Dead Rising 2: Off the Record First Look Preview
More than a simple director's cut, Off the Record sees the return of Frank West as the main hero of the series.
Maybe you prefer the quiet artistry of a good photograph to the adrenaline rush of riding a dirt bike. Maybe garish yellow leather jackets just aren't your thing, and you simply couldn't care less about the concerns of a single father trying to raise a child amidst a zombie apocalypse. Well, those are weirdly specific preferences you have, but, hey, have no fear! It turns out Capcom cares about your type--the type who clearly prefers Dead Rising star Frank West to Dead Rising 2's Chuck Greene. See, according to Capcom Vancouver executive producer Jason Leigh, there was so much fan feedback from Frank West diehards that the developer decided to do something slightly wacky with the upcoming Dead Rising 2 director's cut: swap out heroes.
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Enter Dead Rising 2: Off the Record. You can think of this director's cut version of last year's zombie slayer as an alternate-reality exercise in "What if?" Instead of playing as Chuck Greene throughout the course of the game's adventure, you play as Frank West, the photojournalist star of the original Dead Rising. It's largely the same game, retrofitted with a few story and gameplay differences that mostly arise out of the change in protagonists. In terms of story, it turns out Frank's star burned a little too bright after the big scoop he broke in the original Dead Rising. Now, Frank's a has-been former celebrity trying to get his career back on the upswing. So what does he do? Reality television, of course.
Capcom showed us the first 10 or so minutes of Dead Rising 2: Off the Record, suggesting that this is not merely a palette swap. Frank West begins Dead Rising 2 on the zombie-killing television show Terror Is Reality, only his adventures at the start of the game go a bit differently from Chuck's. Wearing form-fitting wrestling tights that reveal just how pudgy Frank has become, he begins taking out zombies in a mock wrestling ring with chairs, suplexes, and whatever other weapons he can use. (Including sweet, sweet fire.) Even though Frank survives the bout, he gets thoroughly mocked by the host for his sad state of weight gain, hair loss, and fading celebrity--a Pyrrhic victory of sorts.
Frank instantly regrets his decision to appear on Terror Is Reality and suddenly wants to get the hell out of there. He leaves the dressing room and stumbles upon the host TK in a clandestine meeting, which serves as a tutorial for reintroducing you to the photography mechanics of the original Dead Rising. At any time, you can take photos of various objects for PP (experience points, essentially) that are all divided into categories like horror, brutality, and humor. In this case, it's getting the scoop on this shady business deal as a little retribution for being so thoroughly mocked on television.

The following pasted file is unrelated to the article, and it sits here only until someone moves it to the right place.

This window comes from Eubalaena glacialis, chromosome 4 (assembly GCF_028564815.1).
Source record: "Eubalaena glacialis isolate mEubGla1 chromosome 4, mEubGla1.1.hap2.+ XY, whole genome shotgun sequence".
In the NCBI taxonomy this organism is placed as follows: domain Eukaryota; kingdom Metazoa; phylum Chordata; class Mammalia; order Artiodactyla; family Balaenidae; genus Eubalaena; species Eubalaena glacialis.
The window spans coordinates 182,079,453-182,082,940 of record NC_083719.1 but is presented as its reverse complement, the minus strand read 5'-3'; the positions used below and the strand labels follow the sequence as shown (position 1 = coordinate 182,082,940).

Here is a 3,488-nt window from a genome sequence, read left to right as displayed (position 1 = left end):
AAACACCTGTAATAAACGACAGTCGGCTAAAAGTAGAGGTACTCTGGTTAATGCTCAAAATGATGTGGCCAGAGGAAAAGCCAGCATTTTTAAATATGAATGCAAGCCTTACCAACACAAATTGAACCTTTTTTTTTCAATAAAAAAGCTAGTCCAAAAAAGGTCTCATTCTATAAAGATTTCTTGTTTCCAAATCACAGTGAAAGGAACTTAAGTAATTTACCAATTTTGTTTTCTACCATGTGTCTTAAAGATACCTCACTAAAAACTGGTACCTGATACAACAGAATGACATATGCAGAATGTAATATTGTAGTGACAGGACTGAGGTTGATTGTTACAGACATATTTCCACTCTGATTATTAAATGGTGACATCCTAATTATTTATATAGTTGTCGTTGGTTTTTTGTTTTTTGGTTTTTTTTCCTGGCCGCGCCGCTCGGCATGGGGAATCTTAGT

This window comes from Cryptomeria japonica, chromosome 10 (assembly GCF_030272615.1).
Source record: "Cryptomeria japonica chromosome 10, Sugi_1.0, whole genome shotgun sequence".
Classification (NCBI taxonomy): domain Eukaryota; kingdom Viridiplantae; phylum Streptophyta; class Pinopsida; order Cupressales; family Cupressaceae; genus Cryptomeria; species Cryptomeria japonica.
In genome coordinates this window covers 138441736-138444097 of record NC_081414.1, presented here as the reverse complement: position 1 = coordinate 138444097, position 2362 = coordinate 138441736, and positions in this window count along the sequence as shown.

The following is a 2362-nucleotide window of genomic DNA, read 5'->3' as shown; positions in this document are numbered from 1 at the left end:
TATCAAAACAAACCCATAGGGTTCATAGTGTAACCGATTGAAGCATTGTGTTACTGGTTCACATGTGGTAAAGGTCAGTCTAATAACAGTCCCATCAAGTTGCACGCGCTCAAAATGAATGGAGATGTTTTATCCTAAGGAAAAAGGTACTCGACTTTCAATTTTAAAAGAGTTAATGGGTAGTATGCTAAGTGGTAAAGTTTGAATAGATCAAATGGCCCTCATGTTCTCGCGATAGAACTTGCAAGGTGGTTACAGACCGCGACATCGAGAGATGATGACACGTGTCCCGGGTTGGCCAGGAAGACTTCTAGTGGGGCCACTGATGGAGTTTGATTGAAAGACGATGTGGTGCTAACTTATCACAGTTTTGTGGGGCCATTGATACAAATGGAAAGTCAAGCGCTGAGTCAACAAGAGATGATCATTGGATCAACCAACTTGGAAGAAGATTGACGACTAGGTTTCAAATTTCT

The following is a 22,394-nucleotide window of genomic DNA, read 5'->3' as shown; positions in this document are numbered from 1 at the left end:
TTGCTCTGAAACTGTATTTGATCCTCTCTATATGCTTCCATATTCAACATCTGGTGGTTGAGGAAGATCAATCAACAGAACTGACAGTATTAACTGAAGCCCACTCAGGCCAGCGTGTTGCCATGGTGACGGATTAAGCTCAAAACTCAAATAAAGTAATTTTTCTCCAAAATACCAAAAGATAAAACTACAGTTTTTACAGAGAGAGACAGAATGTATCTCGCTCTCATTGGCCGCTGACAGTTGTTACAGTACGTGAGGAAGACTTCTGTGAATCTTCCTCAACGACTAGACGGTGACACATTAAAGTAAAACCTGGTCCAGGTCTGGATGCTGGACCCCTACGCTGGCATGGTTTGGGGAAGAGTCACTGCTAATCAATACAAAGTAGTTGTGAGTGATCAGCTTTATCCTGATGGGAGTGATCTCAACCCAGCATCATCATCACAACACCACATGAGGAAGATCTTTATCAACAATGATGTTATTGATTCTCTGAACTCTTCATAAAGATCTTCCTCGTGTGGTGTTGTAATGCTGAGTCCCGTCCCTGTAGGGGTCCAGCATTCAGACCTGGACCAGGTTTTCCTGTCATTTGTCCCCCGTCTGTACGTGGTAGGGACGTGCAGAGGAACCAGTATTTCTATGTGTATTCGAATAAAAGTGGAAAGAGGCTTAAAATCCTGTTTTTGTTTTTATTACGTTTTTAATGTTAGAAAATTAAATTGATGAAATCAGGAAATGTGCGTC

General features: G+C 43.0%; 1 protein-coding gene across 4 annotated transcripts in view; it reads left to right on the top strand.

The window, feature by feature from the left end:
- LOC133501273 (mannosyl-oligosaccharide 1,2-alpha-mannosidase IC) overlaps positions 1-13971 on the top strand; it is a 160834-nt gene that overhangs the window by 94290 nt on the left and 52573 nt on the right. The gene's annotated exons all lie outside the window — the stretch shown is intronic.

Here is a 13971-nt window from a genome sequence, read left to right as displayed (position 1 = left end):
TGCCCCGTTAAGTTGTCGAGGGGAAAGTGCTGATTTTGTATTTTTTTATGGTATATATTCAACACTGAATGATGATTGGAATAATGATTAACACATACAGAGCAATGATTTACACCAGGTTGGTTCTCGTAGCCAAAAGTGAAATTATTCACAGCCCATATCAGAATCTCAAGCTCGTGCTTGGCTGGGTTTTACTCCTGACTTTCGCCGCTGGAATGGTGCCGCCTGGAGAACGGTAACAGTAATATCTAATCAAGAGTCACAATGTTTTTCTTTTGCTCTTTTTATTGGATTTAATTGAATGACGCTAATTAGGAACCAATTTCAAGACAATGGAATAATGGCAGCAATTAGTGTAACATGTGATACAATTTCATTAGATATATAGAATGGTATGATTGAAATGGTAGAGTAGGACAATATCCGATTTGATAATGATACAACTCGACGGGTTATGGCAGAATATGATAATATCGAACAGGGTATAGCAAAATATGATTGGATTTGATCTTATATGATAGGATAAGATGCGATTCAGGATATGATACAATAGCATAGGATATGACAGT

Naturally, your photography session doesn't last long before the zombie outbreak that kicked off the original Dead Rising 2 also occurs. This is where the game begins to more closely resemble Chuck's adventure, though with a few changes here and there. A number of winks and nods litter the hallways, like a poster of Chuck with his face covered up and a disused Game Boy-like device lying on the ground that looks an awful lot like Katie's. Frank's also got a couple of new abilities for dealing with zombies, like one silly move where he grabs a zombie and poses next to it while taking its picture--the result being a terrifying shot not unlike your average MySpace photo.
There are a number of differences apart from the way the story unfolds. "This is still the world of Fortune City, but we've made sure to go in and freshen it up," said executive producer Jason Leigh. You'll find new weapons, outfits, psychopaths, and other various knickknacks spread throughout this fictional Nevada resort. And continuing the tweaks made to the save system, there will now be checkpoints that autosave whenever you enter a new area, complete a story event, or defeat a psychopath. Beyond that, there's also been some tuning to the effectiveness of various weapons and psychopath difficulty levels. Leigh didn't get into specifics on what's been altered, only saying that a lot of dials are being turned.
So that leaves us with the big question: How much is Dead Rising 2: Off the Record going to cost? Sadly, that wasn't revealed. Capcom did state that the game would be "appropriately priced," but it failed to go into anything more concrete than that. It will be a shame if Capcom winds up charging full price for a director's cut of a game that came out last year, even with some pretty inspired changes made to the core of the game. In any event, we're talking about the successor to the game that won GameSpot's Funniest Game of 2010, so we're obviously eager to see more of the hijinks that Capcom Vancouver has in store here. Stay tuned.
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